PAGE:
FUNKIEST JUKE IN ENGLAND

(Show 6: Bluefunk club, Poynton, UK, 29.7.17)

JJ Perry

 

A 15-minute cab ride south from Stockport, UK, will transport a visitor to an amazing blues oasis where it is least expected.

Poynton is small — a one-church town where the latest excitement is the new roundabout leading in from the quiet English countryside.

Down a side street in this little hamlet is a sign for the Poynton Legion, a nondescript building tucked behind a line of bushes.

Inside is the funkiest little country juke joint in the Queen’s England.

The Bluefunk Rhythm and Blues Club is a mobile shangri-la masquerading as a legion hall. Rows of empty chairs and tables, starting at the edge of the small stage and working back, looks optimistic — are there even 130 citizens in Poynton? But an hour and a half later, the club will be packed, beers will be poured, and new friends made.

The master of ceremonies is Garry White, a blues lover, booker and promoter who is bringing the best of blues to this unexpected spot, and several others, for 11 years. He seems to have that “it” factor — if Garry tells you the show is worth your time and money, the audience comes. If he tells you to get up and dance, get in line for a beer or buy some band merchandise, you do it. Garry knows best.

 

The audience skews a bit older — on this evening including four ladies drinking wine who seemed dressed for Sunday morning, not Saturday night — but are open to anything Garry says they should pay attention to.

In coming weeks, that includes harp great Billy Branch, Hamilton Loomis and Jim Suhler and Monkey Beat. At its Dec. 16 Christmas show, the Bluefunk will welcome favorite Robin Davey of The Hoax, DVL and Beaux Gris Gris.

But on this Saturday night, the people of Poynton experience the return of The Red Devils.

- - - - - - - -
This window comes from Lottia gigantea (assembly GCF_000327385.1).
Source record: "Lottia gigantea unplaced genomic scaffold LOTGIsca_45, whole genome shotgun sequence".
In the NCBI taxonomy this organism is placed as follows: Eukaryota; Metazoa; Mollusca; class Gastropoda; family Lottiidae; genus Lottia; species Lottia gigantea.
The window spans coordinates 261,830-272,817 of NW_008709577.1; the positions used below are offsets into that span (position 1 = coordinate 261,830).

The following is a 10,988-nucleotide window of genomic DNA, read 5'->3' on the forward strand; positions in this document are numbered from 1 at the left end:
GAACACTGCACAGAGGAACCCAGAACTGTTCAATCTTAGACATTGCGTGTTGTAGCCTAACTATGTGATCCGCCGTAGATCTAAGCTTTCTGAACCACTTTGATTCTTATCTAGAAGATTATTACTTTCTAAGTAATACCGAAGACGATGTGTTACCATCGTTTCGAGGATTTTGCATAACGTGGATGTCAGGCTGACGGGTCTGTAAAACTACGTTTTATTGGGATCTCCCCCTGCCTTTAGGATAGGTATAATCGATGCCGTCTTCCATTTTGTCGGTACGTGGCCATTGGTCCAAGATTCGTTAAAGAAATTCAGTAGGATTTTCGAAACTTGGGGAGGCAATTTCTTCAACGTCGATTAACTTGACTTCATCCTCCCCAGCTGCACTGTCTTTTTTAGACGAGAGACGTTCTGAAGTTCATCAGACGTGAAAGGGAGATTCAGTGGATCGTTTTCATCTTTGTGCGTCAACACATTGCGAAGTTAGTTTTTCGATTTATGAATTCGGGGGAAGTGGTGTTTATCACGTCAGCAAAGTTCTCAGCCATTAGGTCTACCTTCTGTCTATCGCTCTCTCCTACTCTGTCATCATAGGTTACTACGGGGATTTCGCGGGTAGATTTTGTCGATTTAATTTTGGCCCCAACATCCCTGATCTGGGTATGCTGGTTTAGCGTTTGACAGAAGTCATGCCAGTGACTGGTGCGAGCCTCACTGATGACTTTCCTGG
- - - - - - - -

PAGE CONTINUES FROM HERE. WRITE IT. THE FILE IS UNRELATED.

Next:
The blue curtain, buzzy PA and intimate crowd told the band they weren’t in Dublin anymore. Just 25 hours earlier, the Devils were opening their last show with ZZ Top to an audience of about 9,000 or so.

Free from the pressure of the Tonnage tour, and in a roomful of friendly music lovers, the Devils let loose with a relaxed and eclectic show — even when they did wrong they could do no wrong. It was triumphant, exhilarating.

No one embodied that spirit more than Bill Bateman. Unleashed from the formality of the opener’s spot, Bateman played aggressively, in a musical way he hasn’t during the tour stops we have seen.

With sweat flying from his forearms and wrists, soaked to the bone through a red shirt (Mike Flanigin said if the other guys looked like they jumped in a pool, Bill looked like he jumped in two pools) he pushed the music ever forward. At times his playing was lyrical, like on “Wish You Would,” seemingly carrying the melody and the rhythm simultaneously.

Instrumentals such as “Mary Had a Little Lamb” allowed guitarists Paul Size and Mike Flanigin to show their chops — especially on the Freddie-King-in-the-pipeline frenzy of “Sen Sa Shun.” On an insistent “No Fightin’,” Flanigin demonstrated the importance that Les Paul rhythm to The Red Devils sound.

The looseness was orchestrated by Big Pete and Jonny Ray Bartel, who joked and laughed with the crowd between songs, mugging for cameras and making the joint one big party.

Whether it was planned or not, Big Pete doing the false-endings of “Cut That Out” at the finale of “Taildragger” was just another moment of levity and spontaneity that made this gig special.

Thank you to Garry and the whole staff, crew and audience at the Bluefunk for making our visit so memorable. Cheers!

 

(JJ Perry is editor for the Detroit Lakes Tribune and Perham Focus in Western Minnesota, part of the Forum Communication Company.)

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